Catfish

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Akysidae
Amblycipitidae
Amphiliidae
Anchariidae
Andinichthyidae 
Ariidae
Aspredinidae
Astroblepidae
Auchenipteridae
Austroglanididae
Bagridae
Callichthyidae
Cetopsidae
Chacidae
Clariidae
Claroteidae
Cranoglanididae
Diplomystidae
Doradidae
Erethistidae
Heptapteridae
Hypsidoridae 
Ictaluridae
Lacantuniidae
Loricariidae
Malapteruridae
Mochokidae
Nematogenyiidae
Pangasiidae
Pimelodidae
Plotosidae
Pseudopimelodidae
Schilbeidae
Scoloplacidae
Siluridae
Sisoridae
Trichomycteridae

incertae sedis
  Conorhynchos
  Horabagrus
  Phreatobius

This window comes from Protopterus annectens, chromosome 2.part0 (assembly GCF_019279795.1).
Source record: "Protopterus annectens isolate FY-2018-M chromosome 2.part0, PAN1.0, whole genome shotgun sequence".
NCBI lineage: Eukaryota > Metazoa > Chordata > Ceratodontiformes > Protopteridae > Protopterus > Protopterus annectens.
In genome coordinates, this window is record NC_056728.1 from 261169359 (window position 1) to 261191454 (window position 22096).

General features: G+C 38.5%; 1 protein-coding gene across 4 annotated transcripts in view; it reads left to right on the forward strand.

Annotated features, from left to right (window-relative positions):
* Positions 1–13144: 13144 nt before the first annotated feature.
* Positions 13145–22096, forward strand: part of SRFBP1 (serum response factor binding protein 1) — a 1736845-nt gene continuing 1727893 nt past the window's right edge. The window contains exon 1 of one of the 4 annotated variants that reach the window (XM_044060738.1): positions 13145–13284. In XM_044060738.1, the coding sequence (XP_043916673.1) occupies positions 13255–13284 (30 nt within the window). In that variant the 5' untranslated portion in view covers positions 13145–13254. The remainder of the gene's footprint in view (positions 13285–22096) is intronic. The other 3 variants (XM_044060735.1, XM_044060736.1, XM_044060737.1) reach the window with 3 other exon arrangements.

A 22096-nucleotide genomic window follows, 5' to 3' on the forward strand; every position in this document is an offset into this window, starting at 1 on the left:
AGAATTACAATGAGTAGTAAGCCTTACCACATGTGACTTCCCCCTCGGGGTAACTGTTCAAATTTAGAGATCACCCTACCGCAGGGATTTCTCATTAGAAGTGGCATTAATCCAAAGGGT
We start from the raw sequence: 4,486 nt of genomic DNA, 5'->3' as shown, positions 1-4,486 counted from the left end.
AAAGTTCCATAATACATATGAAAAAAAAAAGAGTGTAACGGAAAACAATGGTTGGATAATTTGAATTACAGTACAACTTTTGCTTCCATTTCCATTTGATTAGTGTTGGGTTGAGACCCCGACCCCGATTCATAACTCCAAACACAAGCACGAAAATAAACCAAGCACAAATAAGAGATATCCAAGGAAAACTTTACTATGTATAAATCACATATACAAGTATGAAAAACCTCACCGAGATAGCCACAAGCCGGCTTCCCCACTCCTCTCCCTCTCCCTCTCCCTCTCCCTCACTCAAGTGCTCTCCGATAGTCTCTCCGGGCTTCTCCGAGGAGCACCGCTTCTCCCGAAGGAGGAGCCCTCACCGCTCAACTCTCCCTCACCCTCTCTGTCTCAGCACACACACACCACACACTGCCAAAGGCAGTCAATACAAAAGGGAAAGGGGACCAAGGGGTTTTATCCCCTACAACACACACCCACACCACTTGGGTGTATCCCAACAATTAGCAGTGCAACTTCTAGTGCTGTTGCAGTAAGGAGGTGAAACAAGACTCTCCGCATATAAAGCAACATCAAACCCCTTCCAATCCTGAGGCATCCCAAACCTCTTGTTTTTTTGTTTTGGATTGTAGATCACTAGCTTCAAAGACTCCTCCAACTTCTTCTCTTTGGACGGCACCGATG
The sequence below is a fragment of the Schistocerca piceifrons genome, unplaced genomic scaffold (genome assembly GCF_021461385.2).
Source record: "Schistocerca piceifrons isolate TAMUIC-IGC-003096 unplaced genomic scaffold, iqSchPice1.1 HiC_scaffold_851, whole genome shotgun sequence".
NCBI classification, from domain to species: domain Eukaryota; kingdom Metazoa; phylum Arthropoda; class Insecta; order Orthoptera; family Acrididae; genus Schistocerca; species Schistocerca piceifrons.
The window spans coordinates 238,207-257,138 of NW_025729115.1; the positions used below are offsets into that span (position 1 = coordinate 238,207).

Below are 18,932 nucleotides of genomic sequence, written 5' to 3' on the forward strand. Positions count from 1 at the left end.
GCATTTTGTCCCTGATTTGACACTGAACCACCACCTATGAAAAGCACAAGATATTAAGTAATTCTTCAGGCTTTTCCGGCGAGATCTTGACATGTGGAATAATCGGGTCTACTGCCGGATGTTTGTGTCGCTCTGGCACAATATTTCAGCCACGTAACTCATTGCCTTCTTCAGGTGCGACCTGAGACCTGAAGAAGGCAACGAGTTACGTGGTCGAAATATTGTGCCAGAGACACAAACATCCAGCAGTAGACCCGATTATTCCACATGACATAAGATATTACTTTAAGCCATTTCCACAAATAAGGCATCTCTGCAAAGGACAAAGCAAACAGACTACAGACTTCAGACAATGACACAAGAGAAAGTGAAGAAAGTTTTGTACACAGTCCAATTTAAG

Catfish (order Siluriformes) are a diverse group of ray-finned fish. Named for their prominent barbels, which resemble a cat's whiskers, catfish range in size and behavior from the heaviest and longest, the Mekong giant catfish from Southeast Asia and the second longest, the wels catfish of Eurasia, to detritivores (species that eat dead material on the bottom), and even to a tiny parasitic species commonly called the candiru, Vandellia cirrhosa. There are armour-plated types and also naked types, neither having scales. Despite their name, not all catfish have prominent barbels; members of the Siluriformes order are defined by features of the skull and swimbladder. Catfish are of considerable commercial importance; many of the larger species are farmed or fished for food. Many of the smaller species, particularly the genus Corydoras, are important in the aquarium hobby.

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